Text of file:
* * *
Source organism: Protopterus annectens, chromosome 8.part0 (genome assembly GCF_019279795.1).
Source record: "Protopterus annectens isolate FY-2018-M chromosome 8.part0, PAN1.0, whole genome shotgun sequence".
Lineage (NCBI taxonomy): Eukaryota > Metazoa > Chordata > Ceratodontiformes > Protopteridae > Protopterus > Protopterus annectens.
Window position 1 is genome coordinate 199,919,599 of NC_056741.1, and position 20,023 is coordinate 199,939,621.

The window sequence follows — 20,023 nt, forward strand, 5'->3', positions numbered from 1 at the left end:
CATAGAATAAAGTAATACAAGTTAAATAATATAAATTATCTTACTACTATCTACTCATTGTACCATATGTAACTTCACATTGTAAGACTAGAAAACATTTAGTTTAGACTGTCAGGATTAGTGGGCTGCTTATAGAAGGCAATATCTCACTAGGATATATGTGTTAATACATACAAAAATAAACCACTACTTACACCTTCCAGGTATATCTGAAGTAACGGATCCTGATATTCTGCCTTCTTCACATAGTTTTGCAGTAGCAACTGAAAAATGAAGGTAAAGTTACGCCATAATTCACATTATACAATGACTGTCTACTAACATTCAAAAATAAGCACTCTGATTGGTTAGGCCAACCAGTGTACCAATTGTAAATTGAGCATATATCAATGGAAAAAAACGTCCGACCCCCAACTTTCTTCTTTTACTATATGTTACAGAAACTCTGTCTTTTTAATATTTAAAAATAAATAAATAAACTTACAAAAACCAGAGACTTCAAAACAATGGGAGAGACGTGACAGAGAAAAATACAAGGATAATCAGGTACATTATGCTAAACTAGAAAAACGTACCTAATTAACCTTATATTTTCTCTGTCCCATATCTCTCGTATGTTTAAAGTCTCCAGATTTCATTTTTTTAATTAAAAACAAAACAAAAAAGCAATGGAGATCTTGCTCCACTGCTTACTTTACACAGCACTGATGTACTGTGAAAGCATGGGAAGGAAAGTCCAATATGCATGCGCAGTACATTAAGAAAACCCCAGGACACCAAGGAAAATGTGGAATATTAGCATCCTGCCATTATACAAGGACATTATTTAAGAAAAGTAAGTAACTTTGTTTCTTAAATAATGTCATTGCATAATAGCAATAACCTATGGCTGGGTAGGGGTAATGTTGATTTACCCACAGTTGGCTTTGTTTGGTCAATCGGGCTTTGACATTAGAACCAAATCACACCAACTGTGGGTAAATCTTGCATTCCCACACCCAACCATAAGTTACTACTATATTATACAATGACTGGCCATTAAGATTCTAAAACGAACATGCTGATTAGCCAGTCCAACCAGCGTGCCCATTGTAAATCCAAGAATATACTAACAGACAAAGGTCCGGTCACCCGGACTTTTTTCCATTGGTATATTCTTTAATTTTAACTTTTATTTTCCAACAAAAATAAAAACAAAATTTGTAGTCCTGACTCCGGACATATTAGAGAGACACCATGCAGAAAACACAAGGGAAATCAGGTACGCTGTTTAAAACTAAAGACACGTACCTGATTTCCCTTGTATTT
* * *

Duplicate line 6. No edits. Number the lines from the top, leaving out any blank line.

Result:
CATAGAATAAAGTAATACAAGTTAAATAATATAAATTATCTTACTACTATCTACTCATTGTACCATATGTAACTTCACATTGTAAGACTAGAAAACATTTAGTTTAGACTGTCAGGATTAGTGGGCTGCTTATAGAAGGCAATATCTCACTAGGATATATGTGTTAATACATACAAAAATAAACCACTACTTACACCTTCCAGGTATATCTGAAGTAACGGATCCTGATATTCTGCCTTCTTCACATAGTTTTGCAGTAGCAACTGAAAAATGAAGGTAAAGTTACGCCATAATTCACATTATACAATGACTGTCTACTAACATTCAAAAATAAGCACTCTGATTGGTTAGGCCAACCAGTGTACCAATTGTAAATTGAGCATATATCAATGGAAAAAAACGTCCGACCCCCAACTTTCTTCTTTTACTATATGTTACAGAAACTCTGTCTTTTTAATATTTAAAAATAAATAAATAAACTTACAAAAACCAGAGACTTCAAAACAATGGGAGAGACGTGACAGAGAAAAATACAAGGATAATCAGGTACATTATGCTAAACTAGAAAAACGTACCTAATTAACCTTATATTTTCTCTGTCCCATATCTCTCGTATGTTTAAAGTCTCCAGATTTCATTTTTTTAATTAAAAACAAAACAAAAAAGCAATGGAGATCTTGCTCCACTGCTTACTTTACACAGCACTGATGTACTGTGAAAGCATGGGAAGGAAAGTCCAATATGCATGCGCAGTACATTAAGAAAACCCCAGGACACCAAGGAAAATGTGGAATATTAGCATCCTGCCATTATACAAGGACATTATTTAAGAAAAGTAAGTAACTTTGTTTCTTAAATAATGTCATTGCATAATAGCAATAACCTATGGCTGGGTAGGGGTAATGTTGATTTACCCACAGTTGGCTTTGTTTGGTCAATCGGGCTTTGACATTAGAACCAAATCACACCAACTGTGGGTAAATCTTGCATTCCCACACCCAACCATAAGTTACTACTATATTATACAATGACTGGCCATTAAGATTCTAAAACGAACATGCTGATTAGCCAGTCCAACCAGCGTGCCCATTGTAAATCCAAGAATATACTAACAGACAAAGGTCCGGTCACCCGGACTTTTTTCCATTGGTATATTCTTTAATTTTAACTTTTATTTTCCAACAAAAATAAAAACAAAATTTGTAGTCCTGACTCCGGACATATTAGAGAGACACCATGCAGAAAACACAAGGGAAATCAGGTACGCTGTTTAAAACTAAAGACACGTACCTGATTTCCCTTGTATTT